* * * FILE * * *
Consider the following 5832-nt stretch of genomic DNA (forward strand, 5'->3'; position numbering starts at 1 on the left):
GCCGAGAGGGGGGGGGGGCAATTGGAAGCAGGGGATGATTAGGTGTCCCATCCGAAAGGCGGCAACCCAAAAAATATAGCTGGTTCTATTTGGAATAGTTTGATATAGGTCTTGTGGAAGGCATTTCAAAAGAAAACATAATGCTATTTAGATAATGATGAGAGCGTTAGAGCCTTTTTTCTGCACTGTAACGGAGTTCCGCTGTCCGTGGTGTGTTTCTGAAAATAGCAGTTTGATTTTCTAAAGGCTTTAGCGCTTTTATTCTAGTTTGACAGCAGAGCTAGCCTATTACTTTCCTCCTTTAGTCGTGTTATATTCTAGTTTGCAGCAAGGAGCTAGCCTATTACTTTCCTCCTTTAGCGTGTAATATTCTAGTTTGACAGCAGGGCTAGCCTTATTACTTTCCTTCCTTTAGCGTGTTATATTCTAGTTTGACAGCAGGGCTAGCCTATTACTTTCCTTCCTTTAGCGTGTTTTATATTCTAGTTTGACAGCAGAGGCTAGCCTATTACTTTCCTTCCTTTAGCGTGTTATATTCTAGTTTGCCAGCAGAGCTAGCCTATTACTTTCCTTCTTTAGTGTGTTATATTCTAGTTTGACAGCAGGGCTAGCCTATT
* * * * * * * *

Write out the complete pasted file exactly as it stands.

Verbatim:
Consider the following 5832-nt stretch of genomic DNA (forward strand, 5'->3'; position numbering starts at 1 on the left):
GCCGAGAGGGGGGGGGGGCAATTGGAAGCAGGGGATGATTAGGTGTCCCATCCGAAAGGCGGCAACCCAAAAAATATAGCTGGTTCTATTTGGAATAGTTTGATATAGGTCTTGTGGAAGGCATTTCAAAAGAAAACATAATGCTATTTAGATAATGATGAGAGCGTTAGAGCCTTTTTTCTGCACTGTAACGGAGTTCCGCTGTCCGTGGTGTGTTTCTGAAAATAGCAGTTTGATTTTCTAAAGGCTTTAGCGCTTTTATTCTAGTTTGACAGCAGAGCTAGCCTATTACTTTCCTCCTTTAGTCGTGTTATATTCTAGTTTGCAGCAAGGAGCTAGCCTATTACTTTCCTCCTTTAGCGTGTAATATTCTAGTTTGACAGCAGGGCTAGCCTTATTACTTTCCTTCCTTTAGCGTGTTATATTCTAGTTTGACAGCAGGGCTAGCCTATTACTTTCCTTCCTTTAGCGTGTTTTATATTCTAGTTTGACAGCAGAGGCTAGCCTATTACTTTCCTTCCTTTAGCGTGTTATATTCTAGTTTGCCAGCAGAGCTAGCCTATTACTTTCCTTCTTTAGTGTGTTATATTCTAGTTTGACAGCAGGGCTAGCCTATT